Fortunately for us, and unfortunately for his argument, Blow helpfully links to the poll in question.  In looking at it, we see that what he says is technically true: 40% of self identified Republican voters say that a willingness to compromise does not appeal to them when casting their Congressional vote.  Sour, indeed.  But looking closer, we see that almost equal number of that same group, 35%, say that a willingness to compromise is actually a positive for them.  Additionally, 20% are unsure.  So if we take the glass is (more than) half full approach,  60% of Republicans did not express an overt dislike for compromise. 

Further hurting this story is the fact that the other two relevant groups, Democrats and Independents (both of which are larger than Republicans), willingness to compromise won out among voters.  For the whole sample, 42% said that ability to compromise would effect their vote positively, while 29% were indifferent to the quality.  Bringing up the rear were those who disliked compromise in a candidate, with only 22% rating it as a negative.

The funniest thing is that Blow somehow missed the title of Pew's press release for the poll: 

"Willingness to Compromise a Plus in Midterms".

He must have needed a whole bucket for all the cherries he was picking.

One even larger issue with Blow's whole thesis is the fact that he never really addressed what President Obama said about voters!  The President was referring to policy preferences, not merely to partisan vote choice.  Its been proven by smarter men than me that the average citizen is capable of holding a variety of policy opinions which cross what we would assume to be the normal partisan lines.  Context, nuance, world conditions and random chance all factor into citizen's expressed preferences at any given time, be it Election day or any other day of the year.  Furthermore, there is much that strong majorities of Americans do agree on when asked about their individual policy preferences.  This agreement cuts across ideologies, partisanship, and generations.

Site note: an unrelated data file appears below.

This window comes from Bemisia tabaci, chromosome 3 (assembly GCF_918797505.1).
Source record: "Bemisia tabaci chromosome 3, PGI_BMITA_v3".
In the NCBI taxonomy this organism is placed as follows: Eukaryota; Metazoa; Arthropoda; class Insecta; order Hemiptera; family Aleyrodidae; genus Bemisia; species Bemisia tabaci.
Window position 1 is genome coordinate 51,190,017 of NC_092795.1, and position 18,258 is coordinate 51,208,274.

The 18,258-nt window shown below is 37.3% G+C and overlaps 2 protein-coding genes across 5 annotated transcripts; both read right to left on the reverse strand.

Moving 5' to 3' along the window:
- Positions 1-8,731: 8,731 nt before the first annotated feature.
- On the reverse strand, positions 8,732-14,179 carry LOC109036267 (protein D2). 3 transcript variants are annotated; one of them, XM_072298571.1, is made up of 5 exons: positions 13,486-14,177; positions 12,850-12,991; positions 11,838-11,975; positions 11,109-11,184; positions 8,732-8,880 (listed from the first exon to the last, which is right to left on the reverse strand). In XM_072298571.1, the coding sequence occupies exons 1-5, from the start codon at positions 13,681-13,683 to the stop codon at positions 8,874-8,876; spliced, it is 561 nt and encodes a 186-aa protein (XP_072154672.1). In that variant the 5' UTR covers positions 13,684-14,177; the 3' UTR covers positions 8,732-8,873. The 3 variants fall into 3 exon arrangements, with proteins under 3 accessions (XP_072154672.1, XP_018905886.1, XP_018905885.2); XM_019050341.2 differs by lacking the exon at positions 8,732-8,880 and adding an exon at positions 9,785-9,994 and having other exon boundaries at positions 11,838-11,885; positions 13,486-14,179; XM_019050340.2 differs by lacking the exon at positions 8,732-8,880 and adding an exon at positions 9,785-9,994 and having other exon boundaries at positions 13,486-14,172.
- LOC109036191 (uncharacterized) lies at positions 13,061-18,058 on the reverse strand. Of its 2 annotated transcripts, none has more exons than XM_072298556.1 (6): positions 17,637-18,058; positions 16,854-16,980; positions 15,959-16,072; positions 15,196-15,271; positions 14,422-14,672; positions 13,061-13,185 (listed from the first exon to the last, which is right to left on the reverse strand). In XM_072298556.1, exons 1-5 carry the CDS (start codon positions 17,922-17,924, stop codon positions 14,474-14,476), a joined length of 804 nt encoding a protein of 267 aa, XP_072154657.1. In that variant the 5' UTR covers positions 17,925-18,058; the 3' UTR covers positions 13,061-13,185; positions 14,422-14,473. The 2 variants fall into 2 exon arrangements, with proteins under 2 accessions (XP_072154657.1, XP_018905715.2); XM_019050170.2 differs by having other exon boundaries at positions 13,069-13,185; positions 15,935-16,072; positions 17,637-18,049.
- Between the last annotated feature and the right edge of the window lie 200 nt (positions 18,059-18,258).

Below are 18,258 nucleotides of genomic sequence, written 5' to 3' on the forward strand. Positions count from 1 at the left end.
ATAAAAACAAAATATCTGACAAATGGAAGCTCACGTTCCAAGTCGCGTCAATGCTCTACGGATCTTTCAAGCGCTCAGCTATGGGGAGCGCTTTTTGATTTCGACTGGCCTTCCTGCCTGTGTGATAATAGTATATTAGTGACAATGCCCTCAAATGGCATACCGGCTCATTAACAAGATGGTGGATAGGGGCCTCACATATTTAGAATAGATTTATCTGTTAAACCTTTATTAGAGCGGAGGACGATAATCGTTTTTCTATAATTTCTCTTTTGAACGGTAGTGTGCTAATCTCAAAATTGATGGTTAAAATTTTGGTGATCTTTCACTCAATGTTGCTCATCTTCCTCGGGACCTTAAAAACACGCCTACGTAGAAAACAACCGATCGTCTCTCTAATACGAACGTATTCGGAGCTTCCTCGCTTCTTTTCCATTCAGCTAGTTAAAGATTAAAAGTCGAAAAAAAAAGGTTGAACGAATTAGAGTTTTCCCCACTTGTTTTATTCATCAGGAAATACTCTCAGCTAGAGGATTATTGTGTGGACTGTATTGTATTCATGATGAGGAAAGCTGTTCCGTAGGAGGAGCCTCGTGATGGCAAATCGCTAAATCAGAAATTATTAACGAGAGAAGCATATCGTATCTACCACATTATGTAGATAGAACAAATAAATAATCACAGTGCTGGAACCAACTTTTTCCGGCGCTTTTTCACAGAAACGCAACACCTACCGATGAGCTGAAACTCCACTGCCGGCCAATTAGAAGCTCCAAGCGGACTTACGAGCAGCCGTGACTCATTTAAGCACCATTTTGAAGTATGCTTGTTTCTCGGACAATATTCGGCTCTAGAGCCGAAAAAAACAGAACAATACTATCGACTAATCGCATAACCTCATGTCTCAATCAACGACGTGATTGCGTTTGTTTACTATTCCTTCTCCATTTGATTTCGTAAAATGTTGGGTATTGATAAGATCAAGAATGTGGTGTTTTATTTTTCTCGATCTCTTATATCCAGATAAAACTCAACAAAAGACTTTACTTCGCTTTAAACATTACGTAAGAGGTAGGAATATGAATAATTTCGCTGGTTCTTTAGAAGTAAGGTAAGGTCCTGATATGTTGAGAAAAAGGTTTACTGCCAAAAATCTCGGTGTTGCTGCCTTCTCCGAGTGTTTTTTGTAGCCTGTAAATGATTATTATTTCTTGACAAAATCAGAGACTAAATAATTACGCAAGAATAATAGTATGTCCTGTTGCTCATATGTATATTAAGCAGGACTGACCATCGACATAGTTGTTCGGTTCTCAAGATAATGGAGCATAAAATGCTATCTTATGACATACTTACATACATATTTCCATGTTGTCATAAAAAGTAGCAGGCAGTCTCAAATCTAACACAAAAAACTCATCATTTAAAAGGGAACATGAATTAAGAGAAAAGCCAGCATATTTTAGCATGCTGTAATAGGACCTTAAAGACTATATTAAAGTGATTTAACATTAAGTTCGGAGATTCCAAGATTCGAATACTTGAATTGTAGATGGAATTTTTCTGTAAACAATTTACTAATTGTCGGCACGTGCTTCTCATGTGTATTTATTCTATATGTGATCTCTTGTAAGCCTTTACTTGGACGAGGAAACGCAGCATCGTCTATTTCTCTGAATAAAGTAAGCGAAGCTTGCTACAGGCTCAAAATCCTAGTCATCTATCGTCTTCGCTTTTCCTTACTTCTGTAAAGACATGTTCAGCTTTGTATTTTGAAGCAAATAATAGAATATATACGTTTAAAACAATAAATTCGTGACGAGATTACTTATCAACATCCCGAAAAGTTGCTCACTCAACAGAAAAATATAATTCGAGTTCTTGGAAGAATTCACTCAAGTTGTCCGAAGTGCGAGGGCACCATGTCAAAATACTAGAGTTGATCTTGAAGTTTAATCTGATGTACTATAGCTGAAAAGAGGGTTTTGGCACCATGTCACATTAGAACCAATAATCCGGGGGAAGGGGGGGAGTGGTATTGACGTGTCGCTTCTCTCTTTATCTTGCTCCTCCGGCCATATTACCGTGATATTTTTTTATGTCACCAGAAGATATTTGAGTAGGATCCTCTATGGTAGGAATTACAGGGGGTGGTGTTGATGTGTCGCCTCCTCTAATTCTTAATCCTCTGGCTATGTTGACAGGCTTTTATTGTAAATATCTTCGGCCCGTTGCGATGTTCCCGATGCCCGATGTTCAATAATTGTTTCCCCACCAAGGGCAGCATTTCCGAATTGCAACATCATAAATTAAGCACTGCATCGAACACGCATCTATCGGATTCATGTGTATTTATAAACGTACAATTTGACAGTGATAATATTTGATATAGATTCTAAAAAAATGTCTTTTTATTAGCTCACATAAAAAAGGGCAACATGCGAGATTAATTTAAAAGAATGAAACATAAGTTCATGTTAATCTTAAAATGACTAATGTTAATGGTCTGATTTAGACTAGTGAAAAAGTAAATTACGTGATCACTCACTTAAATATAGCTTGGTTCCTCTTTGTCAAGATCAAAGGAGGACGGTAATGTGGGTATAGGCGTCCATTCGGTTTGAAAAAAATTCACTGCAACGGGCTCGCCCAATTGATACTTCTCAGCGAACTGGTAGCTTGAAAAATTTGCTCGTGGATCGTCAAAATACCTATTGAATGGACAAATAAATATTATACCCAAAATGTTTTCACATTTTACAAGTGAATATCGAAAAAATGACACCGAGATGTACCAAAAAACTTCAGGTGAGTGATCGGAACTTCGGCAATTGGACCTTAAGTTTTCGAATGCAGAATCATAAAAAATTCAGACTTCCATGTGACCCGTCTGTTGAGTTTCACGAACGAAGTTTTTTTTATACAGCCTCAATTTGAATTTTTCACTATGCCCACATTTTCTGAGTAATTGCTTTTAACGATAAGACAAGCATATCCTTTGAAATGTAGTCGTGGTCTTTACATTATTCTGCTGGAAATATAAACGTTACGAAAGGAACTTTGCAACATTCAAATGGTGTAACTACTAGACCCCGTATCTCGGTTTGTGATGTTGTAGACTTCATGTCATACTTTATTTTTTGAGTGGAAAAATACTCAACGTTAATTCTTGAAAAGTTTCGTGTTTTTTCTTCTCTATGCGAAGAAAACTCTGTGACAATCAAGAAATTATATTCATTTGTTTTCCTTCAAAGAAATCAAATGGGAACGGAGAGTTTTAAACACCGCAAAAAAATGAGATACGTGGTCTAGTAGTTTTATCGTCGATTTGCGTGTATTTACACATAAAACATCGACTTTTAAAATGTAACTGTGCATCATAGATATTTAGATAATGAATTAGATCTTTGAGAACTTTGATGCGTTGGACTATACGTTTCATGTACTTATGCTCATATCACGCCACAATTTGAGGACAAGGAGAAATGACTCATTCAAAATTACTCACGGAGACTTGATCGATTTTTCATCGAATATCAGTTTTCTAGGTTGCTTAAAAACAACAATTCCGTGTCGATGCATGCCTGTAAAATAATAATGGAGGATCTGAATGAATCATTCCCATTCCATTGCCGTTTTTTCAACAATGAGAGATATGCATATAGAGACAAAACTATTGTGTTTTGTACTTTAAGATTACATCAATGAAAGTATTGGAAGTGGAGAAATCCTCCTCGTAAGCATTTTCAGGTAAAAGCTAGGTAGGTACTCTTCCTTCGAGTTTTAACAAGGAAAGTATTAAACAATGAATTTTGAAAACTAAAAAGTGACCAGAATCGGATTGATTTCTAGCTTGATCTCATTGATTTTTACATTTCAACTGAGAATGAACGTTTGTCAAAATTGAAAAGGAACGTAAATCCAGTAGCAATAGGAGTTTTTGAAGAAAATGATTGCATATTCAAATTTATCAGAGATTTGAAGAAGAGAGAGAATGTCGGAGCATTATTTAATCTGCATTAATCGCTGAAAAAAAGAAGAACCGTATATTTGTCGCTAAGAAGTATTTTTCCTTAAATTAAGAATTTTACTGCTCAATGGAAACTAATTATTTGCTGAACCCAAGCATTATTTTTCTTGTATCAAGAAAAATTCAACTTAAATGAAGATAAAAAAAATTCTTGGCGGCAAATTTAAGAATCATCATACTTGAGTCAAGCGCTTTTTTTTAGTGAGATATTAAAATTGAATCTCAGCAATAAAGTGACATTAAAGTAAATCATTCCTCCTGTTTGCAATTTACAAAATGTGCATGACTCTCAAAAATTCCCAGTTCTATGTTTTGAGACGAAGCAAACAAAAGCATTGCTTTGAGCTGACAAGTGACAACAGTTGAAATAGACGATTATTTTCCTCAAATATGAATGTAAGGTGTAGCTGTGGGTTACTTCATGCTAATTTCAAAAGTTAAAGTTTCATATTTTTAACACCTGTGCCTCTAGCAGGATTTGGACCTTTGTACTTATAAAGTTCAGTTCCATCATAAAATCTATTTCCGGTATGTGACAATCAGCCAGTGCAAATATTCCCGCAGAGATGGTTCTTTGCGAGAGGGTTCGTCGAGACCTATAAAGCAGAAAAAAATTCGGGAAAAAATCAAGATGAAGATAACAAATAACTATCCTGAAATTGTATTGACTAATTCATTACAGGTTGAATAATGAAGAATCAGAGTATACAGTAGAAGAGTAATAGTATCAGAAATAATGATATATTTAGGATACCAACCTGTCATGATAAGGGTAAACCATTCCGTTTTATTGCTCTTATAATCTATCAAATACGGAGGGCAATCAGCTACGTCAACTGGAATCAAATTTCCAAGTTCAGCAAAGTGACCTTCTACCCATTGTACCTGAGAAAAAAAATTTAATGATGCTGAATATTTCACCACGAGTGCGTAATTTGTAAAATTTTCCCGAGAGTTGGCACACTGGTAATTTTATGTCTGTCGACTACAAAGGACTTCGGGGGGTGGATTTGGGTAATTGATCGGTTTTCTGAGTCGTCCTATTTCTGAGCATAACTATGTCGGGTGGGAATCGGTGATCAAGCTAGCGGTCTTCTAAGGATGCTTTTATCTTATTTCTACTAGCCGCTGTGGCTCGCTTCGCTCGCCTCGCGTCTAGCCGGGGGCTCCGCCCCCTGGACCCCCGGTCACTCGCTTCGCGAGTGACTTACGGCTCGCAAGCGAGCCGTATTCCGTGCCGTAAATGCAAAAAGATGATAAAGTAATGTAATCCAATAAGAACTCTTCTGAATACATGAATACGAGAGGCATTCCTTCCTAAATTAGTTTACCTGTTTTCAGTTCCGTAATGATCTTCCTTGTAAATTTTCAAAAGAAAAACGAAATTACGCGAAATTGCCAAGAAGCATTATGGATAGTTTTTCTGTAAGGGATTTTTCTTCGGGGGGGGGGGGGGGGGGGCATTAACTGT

Political polarization is real.  Its likely growing, especially among elites, and it does create real problems to efforts to create good policy.  But hyperbole and bad science don't help the situation.  Let's not forget that this nation of ours was once so divided that it literally divided, and the results were not pretty.  With that in mind I have to disagree with Blow when he declares that we are in the "twilight of American moderation".

Monday, November 8, 2010

Government Cheese...

"...and living in a van down by the River!"

Interesting article in the Times this weekend, which sheds some light but also brings up a lot of questions. 

To summarize: The government heavily subsidizes our dairy industry.  The end result being that the government ends up owning a lot of cheese.  A lot.  As in hundreds of millions of pounds of cheese.  Naturally the government can only have so many Taco Tuesdays, and so they need to find a way to get rid of all of this extra milk and cheese that they own.

To help in this process, the government formed an agency called Dairy Management, which sounds like a CIA front company if I ever heard one.  Dairy Management is funded mostly by fees on dairy producers, with a small portion of its budget coming from taxes.  But in reality, all of this money is tax money, since the dairy farmers are paying back a portion of their government subsidies.  DM's job is to promote the consumption of milk products, especially cheese.  To do this, they have worked and continue to work with fast food companies to develop and promote new products with more cheese content.